His extant writings, both prose and poems in every type of metre, demonstrate his lofty eloquence and his wondrous breadth of learning. In the beauty of his writings, he is considered to have surpassed the Greek writers of antiquity, and because of his God-inspired theological thought, he received the surname "Theologian." Although he is sometimes called Gregory of Nazianzus, this title belongs properly to his father; he himself is known by the Church only as Gregory the Theologian. He is especially called "Trinitarian Theologian," since in virtually every homily he refers to the Trinity and the one essence and nature of the Godhead. Hence, Alexius Anthorus dedicated the following verses to him:
Like an unwandering star beaming with splendour,
Thou bringest us by mystic teachings, O Father,
To the Trinity's sunlike illumination,
O mouth breathing with fire, Gregory most mighty.
On the Sunday that falls nearest to January 25, we commemorate all the faithful throughout the former Russian Empire who died at the hands of the atheists, beginning in the year 1917. Among them are the Royal Family (see July 4), followed by Patriarch Tikhon the Confessor (see Mar. 24), and an innumerable multitude of clergy, monastics, and layfolk who confessed the Name of Christ in the face of every conceivable mockery, torment, and bitter death.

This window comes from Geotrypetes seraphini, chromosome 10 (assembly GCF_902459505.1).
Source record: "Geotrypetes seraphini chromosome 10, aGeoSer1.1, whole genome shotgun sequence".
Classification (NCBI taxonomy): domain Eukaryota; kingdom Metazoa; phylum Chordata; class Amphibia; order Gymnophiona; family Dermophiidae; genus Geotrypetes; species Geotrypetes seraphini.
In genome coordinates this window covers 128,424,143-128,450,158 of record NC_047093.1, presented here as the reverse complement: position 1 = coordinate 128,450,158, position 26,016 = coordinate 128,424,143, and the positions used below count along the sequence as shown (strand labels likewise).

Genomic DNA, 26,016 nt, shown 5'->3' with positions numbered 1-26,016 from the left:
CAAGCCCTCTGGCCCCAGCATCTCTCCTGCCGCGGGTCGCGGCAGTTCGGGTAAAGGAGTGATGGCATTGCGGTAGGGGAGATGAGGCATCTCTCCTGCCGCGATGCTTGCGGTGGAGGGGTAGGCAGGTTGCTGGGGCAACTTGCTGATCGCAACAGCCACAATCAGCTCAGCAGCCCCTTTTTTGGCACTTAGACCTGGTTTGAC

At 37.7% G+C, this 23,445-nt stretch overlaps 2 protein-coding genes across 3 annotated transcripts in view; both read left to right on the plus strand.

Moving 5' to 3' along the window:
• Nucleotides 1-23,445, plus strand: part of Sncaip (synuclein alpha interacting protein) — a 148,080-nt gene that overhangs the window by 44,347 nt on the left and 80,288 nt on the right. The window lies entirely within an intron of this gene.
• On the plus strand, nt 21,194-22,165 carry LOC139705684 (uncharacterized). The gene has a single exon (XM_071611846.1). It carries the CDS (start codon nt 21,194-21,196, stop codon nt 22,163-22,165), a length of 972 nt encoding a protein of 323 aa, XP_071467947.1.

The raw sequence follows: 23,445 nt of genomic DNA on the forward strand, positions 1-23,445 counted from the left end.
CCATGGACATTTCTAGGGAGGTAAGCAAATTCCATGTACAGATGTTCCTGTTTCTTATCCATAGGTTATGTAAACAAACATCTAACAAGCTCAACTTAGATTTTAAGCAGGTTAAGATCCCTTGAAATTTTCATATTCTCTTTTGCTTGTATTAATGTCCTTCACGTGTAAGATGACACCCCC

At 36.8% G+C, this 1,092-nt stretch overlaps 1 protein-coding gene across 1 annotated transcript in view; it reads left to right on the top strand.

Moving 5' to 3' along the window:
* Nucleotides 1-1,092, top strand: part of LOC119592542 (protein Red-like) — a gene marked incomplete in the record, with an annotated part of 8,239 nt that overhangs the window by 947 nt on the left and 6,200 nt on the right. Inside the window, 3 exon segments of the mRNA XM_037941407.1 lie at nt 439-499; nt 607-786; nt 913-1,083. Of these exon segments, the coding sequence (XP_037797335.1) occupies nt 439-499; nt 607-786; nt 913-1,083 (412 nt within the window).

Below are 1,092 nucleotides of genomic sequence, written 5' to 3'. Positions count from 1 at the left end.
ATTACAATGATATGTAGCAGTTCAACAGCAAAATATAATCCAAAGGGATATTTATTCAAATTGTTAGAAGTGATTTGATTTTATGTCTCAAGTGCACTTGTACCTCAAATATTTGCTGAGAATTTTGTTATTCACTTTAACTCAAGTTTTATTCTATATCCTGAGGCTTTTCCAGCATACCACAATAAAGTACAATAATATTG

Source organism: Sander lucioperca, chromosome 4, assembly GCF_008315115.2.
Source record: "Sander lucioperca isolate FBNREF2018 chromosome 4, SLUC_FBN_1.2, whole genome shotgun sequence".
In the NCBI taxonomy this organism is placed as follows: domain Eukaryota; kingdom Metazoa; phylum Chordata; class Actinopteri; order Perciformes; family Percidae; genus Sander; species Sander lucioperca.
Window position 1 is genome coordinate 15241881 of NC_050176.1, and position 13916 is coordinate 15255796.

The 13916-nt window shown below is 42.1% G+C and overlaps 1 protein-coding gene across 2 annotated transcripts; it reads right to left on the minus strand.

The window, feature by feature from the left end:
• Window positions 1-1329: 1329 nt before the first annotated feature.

Saint Ephraim was born in Nisibis of Mesopotamia some time about the year 306, and in his youth was the disciple of Saint James, Bishop of Nisibis, one of the 318 Fathers at the First Ecumenical Council. Ephraim lived in Nisibis, practicing a severe ascetical life and increasing in holiness, until 363, the year in which Julian the Apostate was slain in his war against the Persians, and his successor Jovian surrendered Nisibis to them. Ephraim then made his dwelling in Edessa, where he found many heresies to do battle with. He waged an especial war against Bardaisan; this gnostic had written many hymns propagating his errors, which by their sweet melodies became popular and enticed souls away from the truth. Saint Ephraim, having received from God a singular gift of eloquence, turned Bardaisan's own weapon against him, and wrote a multitude of hymns to be chanted by choirs of women, which set forth the true doctrines, refuted heretical error, and praised the contests of the Martyrs.
Of the multitude of sermons, commentaries, and hymns that Saint Ephraim wrote, many were translated into Greek in his own lifetime. Sozomen says that Ephraim "Surpassed the most approved writers of Greece," observing that the Greek writings, when translated into other tongues, lose most of their original beauty, but Ephraim's works "are no less admired when read in Greek than when read in Syriac" (Eccl. Hist., Book 111, 16). Saint Ephraim was ordained deacon, some say by Saint Basil the Great, whom Sozomen said "was a great admirer of Ephraim, and was astonished at his erudition." Saint Ephraim was the first to make the poetic expression of hymnody and song a vehicle of Orthodox theological teachings, constituting it an integral part of the Church's worship; he may rightly be called the first and greatest hymnographer of the Church, who set the pattern for these who followed him, especially Saint Romanos the Melodist. Because of this he is called the "Harp of the Holy Spirit." Jerome says that his writings were read in some churches after the reading of the Scriptures, and adds that once he read a Greek translation of one of Ephraim's works, "and recognized, even in translation, the incisive power of his lofty genius" (De vir. ill., ch. CXV).